The climatic variability is the main factor responsible for the oscillations and frustrations of the coffee grain yield in Brazil. The relationships between the climatic parameters and the agricultural production are quite complex, because environmental factors affect the growth and the development of the plants under different forms during the growth stages of the coffee crop. Agrometeorological models related to the growth, development and productivity can supply information for the soil water monitoring and yield forecast, based on the water stress. A soil water balance during different growth stages of the coffee crop, can quantify the effect of the available soil water on the decrease of the final yield. Other climatic factors can reduce the productivity, such as adverse air temperatures happened during different growth stages. Solar radiation and relative humidity influence many physiological processes of the coffee tree but are not generally thought to play an important role as thermal and rainfall conditions in defining potential yield or ecological limitations for this crop. According to the last report of the Intergovernmental Panel on Climate Change (IPCC, 2007), the global temperature is supposed to increase 1.1ºC to 6.4ºC and the rainfall 15% in the tropical areas of Brazil. Some Global warming projections as presented by IPCC will cause a strong decrease in the coffee production in Brazil. According to the literature besides the reduction of suitable areas for coffee production, the crop will tend to move South and uphill regions. This review article analyze the effect that these possible scenarios would have in the agro-climatic coffee zoning in Brazil, and adaptive solutions, such as agronomic mitigations and development of cultivars adapted to high temperatures is considered.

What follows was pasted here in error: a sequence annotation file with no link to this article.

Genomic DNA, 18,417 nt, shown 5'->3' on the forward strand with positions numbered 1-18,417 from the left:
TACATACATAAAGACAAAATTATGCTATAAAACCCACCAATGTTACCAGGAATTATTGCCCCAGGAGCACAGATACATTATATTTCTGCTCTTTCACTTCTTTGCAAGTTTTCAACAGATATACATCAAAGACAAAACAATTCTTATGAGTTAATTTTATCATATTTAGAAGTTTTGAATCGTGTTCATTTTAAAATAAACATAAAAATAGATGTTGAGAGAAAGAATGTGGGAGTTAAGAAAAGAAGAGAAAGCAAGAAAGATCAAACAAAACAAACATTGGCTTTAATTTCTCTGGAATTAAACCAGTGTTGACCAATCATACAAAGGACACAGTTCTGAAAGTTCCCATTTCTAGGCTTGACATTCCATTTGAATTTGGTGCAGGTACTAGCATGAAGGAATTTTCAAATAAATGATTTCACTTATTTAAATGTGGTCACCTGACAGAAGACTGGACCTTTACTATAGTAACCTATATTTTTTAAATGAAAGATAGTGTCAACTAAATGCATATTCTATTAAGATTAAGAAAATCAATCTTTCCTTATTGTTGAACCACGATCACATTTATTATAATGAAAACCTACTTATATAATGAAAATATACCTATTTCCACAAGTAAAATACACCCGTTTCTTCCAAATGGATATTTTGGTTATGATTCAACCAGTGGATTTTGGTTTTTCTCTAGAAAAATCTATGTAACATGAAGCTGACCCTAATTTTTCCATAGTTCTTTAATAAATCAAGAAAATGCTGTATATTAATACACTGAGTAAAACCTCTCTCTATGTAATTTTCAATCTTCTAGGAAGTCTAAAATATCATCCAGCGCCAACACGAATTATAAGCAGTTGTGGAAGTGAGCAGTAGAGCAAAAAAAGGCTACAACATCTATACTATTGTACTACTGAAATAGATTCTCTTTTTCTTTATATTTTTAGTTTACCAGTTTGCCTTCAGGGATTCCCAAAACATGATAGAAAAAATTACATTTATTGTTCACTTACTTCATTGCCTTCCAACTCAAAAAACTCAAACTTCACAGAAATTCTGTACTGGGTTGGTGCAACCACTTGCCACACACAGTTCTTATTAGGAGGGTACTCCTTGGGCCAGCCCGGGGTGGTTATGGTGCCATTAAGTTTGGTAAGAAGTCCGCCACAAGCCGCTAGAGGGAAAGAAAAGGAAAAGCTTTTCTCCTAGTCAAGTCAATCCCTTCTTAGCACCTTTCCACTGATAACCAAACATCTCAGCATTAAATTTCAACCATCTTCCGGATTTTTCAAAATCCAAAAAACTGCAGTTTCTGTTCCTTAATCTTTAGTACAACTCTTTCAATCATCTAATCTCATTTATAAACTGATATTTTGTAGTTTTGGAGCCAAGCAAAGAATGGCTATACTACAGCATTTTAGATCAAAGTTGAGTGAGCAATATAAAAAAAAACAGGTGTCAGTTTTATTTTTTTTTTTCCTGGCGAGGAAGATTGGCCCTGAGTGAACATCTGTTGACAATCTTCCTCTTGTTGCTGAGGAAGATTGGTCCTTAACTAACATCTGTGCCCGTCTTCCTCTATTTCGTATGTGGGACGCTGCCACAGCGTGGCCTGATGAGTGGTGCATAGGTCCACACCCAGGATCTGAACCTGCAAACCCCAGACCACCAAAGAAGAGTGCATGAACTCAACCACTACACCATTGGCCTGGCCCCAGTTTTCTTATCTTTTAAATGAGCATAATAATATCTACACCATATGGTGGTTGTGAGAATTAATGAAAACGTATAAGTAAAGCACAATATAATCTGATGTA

Coffea arabica L.; global warming; productivity; agronomic mitigations and adaptations; crop zoning